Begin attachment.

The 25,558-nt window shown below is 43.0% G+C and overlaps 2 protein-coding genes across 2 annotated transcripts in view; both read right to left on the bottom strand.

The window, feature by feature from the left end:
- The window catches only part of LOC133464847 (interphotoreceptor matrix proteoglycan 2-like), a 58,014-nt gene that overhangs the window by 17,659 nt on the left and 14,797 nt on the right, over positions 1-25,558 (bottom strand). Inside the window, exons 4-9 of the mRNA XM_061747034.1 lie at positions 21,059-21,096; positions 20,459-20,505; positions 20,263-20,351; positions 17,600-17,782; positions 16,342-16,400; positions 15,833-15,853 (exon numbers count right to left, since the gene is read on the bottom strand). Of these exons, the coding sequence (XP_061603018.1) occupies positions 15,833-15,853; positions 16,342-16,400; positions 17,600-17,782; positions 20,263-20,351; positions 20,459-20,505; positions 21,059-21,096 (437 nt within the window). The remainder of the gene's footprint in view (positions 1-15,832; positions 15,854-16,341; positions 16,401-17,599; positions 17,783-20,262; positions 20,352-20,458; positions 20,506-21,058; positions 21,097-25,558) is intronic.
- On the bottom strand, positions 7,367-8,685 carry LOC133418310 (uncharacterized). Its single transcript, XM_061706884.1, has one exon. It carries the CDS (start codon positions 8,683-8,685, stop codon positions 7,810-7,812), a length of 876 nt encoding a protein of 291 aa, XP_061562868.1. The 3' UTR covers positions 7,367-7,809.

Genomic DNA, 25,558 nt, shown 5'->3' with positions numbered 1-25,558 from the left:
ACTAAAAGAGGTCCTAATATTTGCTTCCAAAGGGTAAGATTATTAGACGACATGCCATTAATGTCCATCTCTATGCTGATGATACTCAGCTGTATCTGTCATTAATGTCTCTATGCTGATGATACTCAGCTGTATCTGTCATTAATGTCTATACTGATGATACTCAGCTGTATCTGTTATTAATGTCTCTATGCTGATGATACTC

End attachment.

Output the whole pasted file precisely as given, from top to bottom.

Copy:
The 25,558-nt window shown below is 43.0% G+C and overlaps 2 protein-coding genes across 2 annotated transcripts in view; both read right to left on the bottom strand.

The window, feature by feature from the left end:
- The window catches only part of LOC133464847 (interphotoreceptor matrix proteoglycan 2-like), a 58,014-nt gene that overhangs the window by 17,659 nt on the left and 14,797 nt on the right, over positions 1-25,558 (bottom strand). Inside the window, exons 4-9 of the mRNA XM_061747034.1 lie at positions 21,059-21,096; positions 20,459-20,505; positions 20,263-20,351; positions 17,600-17,782; positions 16,342-16,400; positions 15,833-15,853 (exon numbers count right to left, since the gene is read on the bottom strand). Of these exons, the coding sequence (XP_061603018.1) occupies positions 15,833-15,853; positions 16,342-16,400; positions 17,600-17,782; positions 20,263-20,351; positions 20,459-20,505; positions 21,059-21,096 (437 nt within the window). The remainder of the gene's footprint in view (positions 1-15,832; positions 15,854-16,341; positions 16,401-17,599; positions 17,783-20,262; positions 20,352-20,458; positions 20,506-21,058; positions 21,097-25,558) is intronic.
- On the bottom strand, positions 7,367-8,685 carry LOC133418310 (uncharacterized). Its single transcript, XM_061706884.1, has one exon. It carries the CDS (start codon positions 8,683-8,685, stop codon positions 7,810-7,812), a length of 876 nt encoding a protein of 291 aa, XP_061562868.1. The 3' UTR covers positions 7,367-7,809.

Genomic DNA, 25,558 nt, shown 5'->3' with positions numbered 1-25,558 from the left:
ACTAAAAGAGGTCCTAATATTTGCTTCCAAAGGGTAAGATTATTAGACGACATGCCATTAATGTCCATCTCTATGCTGATGATACTCAGCTGTATCTGTCATTAATGTCTCTATGCTGATGATACTCAGCTGTATCTGTCATTAATGTCTATACTGATGATACTCAGCTGTATCTGTTATTAATGTCTCTATGCTGATGATACTC